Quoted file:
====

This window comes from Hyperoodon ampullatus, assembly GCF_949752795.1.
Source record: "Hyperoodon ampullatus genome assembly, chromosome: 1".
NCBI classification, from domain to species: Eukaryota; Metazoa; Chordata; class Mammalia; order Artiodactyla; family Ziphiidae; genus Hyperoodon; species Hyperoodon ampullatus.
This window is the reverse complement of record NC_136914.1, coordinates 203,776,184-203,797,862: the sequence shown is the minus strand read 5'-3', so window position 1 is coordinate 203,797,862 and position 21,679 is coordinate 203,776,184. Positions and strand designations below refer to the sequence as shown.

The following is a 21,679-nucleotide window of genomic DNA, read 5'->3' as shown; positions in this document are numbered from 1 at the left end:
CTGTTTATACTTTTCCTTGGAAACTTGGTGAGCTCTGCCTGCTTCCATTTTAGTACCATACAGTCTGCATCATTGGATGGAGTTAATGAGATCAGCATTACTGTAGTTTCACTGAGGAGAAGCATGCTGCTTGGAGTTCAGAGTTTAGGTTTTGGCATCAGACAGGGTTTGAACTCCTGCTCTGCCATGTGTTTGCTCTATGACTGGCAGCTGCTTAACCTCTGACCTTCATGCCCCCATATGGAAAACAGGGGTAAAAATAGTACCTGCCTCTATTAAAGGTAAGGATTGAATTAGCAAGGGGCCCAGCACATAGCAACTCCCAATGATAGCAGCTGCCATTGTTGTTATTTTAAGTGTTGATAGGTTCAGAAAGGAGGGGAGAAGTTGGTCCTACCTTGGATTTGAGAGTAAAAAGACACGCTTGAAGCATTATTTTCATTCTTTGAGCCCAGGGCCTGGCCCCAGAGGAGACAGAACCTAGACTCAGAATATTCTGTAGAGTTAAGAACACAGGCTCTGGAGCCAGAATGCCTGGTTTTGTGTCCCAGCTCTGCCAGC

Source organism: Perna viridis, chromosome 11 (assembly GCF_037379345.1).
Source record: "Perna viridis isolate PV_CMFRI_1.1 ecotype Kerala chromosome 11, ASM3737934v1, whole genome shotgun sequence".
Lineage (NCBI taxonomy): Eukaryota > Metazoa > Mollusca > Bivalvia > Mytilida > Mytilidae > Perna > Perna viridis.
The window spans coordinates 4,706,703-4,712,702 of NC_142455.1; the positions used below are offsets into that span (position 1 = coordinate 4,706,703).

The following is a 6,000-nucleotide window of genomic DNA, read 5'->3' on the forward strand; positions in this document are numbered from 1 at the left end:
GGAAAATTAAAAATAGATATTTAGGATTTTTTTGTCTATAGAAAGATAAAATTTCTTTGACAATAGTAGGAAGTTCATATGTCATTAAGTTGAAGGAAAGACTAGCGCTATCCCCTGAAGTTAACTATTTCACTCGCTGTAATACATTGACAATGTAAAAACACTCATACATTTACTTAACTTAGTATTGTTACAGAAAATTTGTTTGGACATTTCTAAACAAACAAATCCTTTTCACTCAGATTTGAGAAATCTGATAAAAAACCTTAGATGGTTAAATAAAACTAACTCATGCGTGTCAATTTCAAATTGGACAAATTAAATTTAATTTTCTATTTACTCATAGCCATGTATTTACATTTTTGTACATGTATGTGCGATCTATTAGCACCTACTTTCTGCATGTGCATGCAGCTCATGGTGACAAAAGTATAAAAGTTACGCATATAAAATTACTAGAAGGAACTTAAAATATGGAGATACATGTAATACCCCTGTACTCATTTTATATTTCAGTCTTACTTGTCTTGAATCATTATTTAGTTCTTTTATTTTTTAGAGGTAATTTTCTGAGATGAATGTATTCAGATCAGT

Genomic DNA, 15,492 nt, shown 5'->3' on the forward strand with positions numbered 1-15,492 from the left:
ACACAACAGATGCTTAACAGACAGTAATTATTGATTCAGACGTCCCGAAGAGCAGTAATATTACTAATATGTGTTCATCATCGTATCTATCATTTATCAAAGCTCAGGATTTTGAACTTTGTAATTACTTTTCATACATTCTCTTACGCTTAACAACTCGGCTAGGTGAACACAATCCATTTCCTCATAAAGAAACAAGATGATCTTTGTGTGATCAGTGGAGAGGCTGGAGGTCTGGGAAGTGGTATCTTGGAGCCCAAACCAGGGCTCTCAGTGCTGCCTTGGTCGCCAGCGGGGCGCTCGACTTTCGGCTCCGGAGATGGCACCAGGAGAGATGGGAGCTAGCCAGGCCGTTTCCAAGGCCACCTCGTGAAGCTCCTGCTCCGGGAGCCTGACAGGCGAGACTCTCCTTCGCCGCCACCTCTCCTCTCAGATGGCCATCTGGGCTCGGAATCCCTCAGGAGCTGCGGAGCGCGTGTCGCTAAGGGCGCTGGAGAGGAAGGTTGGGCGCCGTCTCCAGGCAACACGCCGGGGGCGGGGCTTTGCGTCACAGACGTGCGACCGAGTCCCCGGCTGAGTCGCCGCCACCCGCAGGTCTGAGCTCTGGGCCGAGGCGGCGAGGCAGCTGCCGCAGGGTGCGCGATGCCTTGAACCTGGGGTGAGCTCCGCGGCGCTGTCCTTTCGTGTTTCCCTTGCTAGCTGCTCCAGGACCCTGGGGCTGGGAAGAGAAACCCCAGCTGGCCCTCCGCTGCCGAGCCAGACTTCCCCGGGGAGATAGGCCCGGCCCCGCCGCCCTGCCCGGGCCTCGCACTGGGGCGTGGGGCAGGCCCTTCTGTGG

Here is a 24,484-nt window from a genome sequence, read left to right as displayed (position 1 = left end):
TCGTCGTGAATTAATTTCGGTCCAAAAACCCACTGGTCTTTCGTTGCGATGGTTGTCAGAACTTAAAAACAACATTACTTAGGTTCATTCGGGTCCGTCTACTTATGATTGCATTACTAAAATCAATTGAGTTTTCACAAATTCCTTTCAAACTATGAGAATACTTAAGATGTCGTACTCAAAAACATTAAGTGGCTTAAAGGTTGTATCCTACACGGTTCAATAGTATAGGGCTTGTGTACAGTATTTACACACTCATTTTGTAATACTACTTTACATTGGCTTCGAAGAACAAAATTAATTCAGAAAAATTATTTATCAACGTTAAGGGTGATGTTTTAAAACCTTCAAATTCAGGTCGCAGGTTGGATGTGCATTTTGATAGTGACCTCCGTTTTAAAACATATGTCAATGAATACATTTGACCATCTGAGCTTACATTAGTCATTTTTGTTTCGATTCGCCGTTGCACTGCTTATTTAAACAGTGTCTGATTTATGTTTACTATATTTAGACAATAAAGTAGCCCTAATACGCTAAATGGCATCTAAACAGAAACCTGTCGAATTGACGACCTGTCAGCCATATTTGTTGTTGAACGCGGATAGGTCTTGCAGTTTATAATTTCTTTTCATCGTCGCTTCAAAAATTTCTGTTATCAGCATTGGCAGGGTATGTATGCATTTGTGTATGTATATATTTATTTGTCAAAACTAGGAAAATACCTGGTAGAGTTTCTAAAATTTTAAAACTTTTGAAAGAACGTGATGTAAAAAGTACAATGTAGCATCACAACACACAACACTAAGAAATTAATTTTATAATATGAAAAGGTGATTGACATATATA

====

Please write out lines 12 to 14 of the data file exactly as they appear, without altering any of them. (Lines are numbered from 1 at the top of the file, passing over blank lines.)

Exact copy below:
GGAAAATTAAAAATAGATATTTAGGATTTTTTTGTCTATAGAAAGATAAAATTTCTTTGACAATAGTAGGAAGTTCATATGTCATTAAGTTGAAGGAAAGACTAGCGCTATCCCCTGAAGTTAACTATTTCACTCGCTGTAATACATTGACAATGTAAAAACACTCATACATTTACTTAACTTAGTATTGTTACAGAAAATTTGTTTGGACATTTCTAAACAAACAAATCCTTTTCACTCAGATTTGAGAAATCTGATAAAAAACCTTAGATGGTTAAATAAAACTAACTCATGCGTGTCAATTTCAAATTGGACAAATTAAATTTAATTTTCTATTTACTCATAGCCATGTATTTACATTTTTGTACATGTATGTGCGATCTATTAGCACCTACTTTCTGCATGTGCATGCAGCTCATGGTGACAAAAGTATAAAAGTTACGCATATAAAATTACTAGAAGGAACTTAAAATATGGAGATACATGTAATACCCCTGTACTCATTTTATATTTCAGTCTTACTTGTCTTGAATCATTATTTAGTTCTTTTATTTTTTAGAGGTAATTTTCTGAGATGAATGTATTCAGATCAGT

Genomic DNA, 15,492 nt, shown 5'->3' on the forward strand with positions numbered 1-15,492 from the left:
ACACAACAGATGCTTAACAGACAGTAATTATTGATTCAGACGTCCCGAAGAGCAGTAATATTACTAATATGTGTTCATCATCGTATCTATCATTTATCAAAGCTCAGGATTTTGAACTTTGTAATTACTTTTCATACATTCTCTTACGCTTAACAACTCGGCTAGGTGAACACAATCCATTTCCTCATAAAGAAACAAGATGATCTTTGTGTGATCAGTGGAGAGGCTGGAGGTCTGGGAAGTGGTATCTTGGAGCCCAAACCAGGGCTCTCAGTGCTGCCTTGGTCGCCAGCGGGGCGCTCGACTTTCGGCTCCGGAGATGGCACCAGGAGAGATGGGAGCTAGCCAGGCCGTTTCCAAGGCCACCTCGTGAAGCTCCTGCTCCGGGAGCCTGACAGGCGAGACTCTCCTTCGCCGCCACCTCTCCTCTCAGATGGCCATCTGGGCTCGGAATCCCTCAGGAGCTGCGGAGCGCGTGTCGCTAAGGGCGCTGGAGAGGAAGGTTGGGCGCCGTCTCCAGGCAACACGCCGGGGGCGGGGCTTTGCGTCACAGACGTGCGACCGAGTCCCCGGCTGAGTCGCCGCCACCCGCAGGTCTGAGCTCTGGGCCGAGGCGGCGAGGCAGCTGCCGCAGGGTGCGCGATGCCTTGAACCTGGGGTGAGCTCCGCGGCGCTGTCCTTTCGTGTTTCCCTTGCTAGCTGCTCCAGGACCCTGGGGCTGGGAAGAGAAACCCCAGCTGGCCCTCCGCTGCCGAGCCAGACTTCCCCGGGGAGATAGGCCCGGCCCCGCCGCCCTGCCCGGGCCTCGCACTGGGGCGTGGGGCAGGCCCTTCTGTGG